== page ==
Focus on the adjustments that will have the most significant impact.
7. Reuse and recycle
Just because an article is a few years old doesn’t mean you can’t highlight it and work to pull in new traffic. Holiday-themed articles tend to be more time-consuming than other pieces, so take advantage of that fact by going through your website and seeing what can be reused.
The same goes for highlighting a product. Naturally, we want to focus on the newer products that may seem more timely or exciting, but old standbys and regular sellers can also be given a little more prominence.
People still need the basics during the holidays.
8. Everyone Loves Free Stuff
Promotions and donations can always be relied upon to attract a crowd. And, of course, they are an excellent email address harvesting tool. If you are not a merchant or do not have a holiday themed product to give away, a gift card is always a hot holiday item.
If your site runs on WordPress, you can manage donations using a plugin. There are also specialist services that can handle gift mechanics for any website. I was about to recommend Amazon’s gift feature that was embedded in most product pages, but it looks like it’s over, so pretend I never mentioned it.
Remember to post the winner’s name, and a little blurb from them if they agree to it. Also, email the results to your mailing list. That will make your first contact with a new login something that they will be personally interested in. Win / win (even if they lose).
9. Get Out Onto Social Media and Do Some Direct Promotion
As I mentioned, exploiting search keywords to gain more search traffic is a powerful tool. But personal connection is just as powerful, and of course, easier to do through social media.
Did I say “easy”? Forgive me.
It certainly is say be done, but how easy it will be depends on your current social media presence.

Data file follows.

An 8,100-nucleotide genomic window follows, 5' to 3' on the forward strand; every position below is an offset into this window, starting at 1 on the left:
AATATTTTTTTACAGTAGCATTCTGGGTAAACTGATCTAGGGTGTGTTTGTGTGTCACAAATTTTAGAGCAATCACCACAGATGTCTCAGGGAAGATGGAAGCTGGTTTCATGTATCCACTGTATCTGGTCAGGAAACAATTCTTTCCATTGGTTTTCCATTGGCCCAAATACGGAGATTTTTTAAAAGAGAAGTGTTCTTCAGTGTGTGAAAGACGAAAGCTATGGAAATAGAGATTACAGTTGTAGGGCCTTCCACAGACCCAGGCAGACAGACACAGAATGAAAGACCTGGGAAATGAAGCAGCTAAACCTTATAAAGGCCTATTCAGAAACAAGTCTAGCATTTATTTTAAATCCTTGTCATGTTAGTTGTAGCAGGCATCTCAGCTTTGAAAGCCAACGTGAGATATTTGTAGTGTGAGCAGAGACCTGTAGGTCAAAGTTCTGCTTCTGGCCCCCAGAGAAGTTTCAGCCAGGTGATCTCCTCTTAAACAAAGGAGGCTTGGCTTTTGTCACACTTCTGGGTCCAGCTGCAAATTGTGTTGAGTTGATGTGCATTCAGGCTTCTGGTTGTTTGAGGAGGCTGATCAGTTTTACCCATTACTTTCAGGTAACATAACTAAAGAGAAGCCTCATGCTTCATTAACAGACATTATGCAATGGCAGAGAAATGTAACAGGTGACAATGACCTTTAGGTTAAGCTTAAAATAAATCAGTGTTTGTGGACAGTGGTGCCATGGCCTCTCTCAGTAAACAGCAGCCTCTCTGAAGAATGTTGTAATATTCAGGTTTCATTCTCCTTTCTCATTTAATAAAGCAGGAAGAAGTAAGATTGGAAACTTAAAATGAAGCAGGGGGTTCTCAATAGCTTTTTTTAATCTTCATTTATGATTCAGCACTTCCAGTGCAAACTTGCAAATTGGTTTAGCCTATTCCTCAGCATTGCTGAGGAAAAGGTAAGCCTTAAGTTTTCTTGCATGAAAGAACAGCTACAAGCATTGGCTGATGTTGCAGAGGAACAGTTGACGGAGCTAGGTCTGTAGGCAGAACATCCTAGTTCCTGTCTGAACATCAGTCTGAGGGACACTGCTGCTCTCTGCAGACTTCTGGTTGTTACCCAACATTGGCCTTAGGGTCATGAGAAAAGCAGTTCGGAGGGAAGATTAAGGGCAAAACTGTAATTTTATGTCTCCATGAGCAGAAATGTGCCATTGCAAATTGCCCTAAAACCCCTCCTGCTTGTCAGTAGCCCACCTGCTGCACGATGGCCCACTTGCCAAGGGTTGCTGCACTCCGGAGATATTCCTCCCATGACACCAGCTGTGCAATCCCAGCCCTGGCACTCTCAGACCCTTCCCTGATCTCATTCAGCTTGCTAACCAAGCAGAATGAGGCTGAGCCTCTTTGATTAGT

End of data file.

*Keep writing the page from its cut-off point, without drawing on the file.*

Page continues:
If your social media presence could use some help, consider using a tool that can centralize many of your accounts. Most of them also allow for scheduling and automation, and a bucket of other features that you never thought of, but which can save you a lot of time.
Of course, most of your social media interactions should be personal, unscheduled or automated. But these tools can still save time.
Good Things Come to Those Who Wait
The efforts needed to achieve a holiday traffic boost can happen a lot to address in a short amount of time. Ramp up your social media game, new keyword research, improve websites and updates – yes! All at the same time, you may be deep in your knee in vacation preparations in your offline life as well.
I started this article saying that we should start preparing for holiday traffic before the winter season arrives. If you want to increase your Christmas traffic specifically, planning ahead is essential. Do yourself a favor and be prepared (to avoid stress)!
You don’t have to start making changes to your routine or website in June or July, but you can get started notes months in advance.
Take forward planning seriously. Keep track of what you’re doing and its impact on visitor numbers. You can use that research year after year, building on it with little modification. It can be a lot of work at first, but as time goes on you will learn what works for you and when it works best.
If you are an online merchant, you know that holiday sales can have a big impact on your bottom line. And that is true no matter what kind of products you sell. So putting yourself in a position to leverage holiday traffic is not only a gripping drama, but an essential one that can’t start too soon.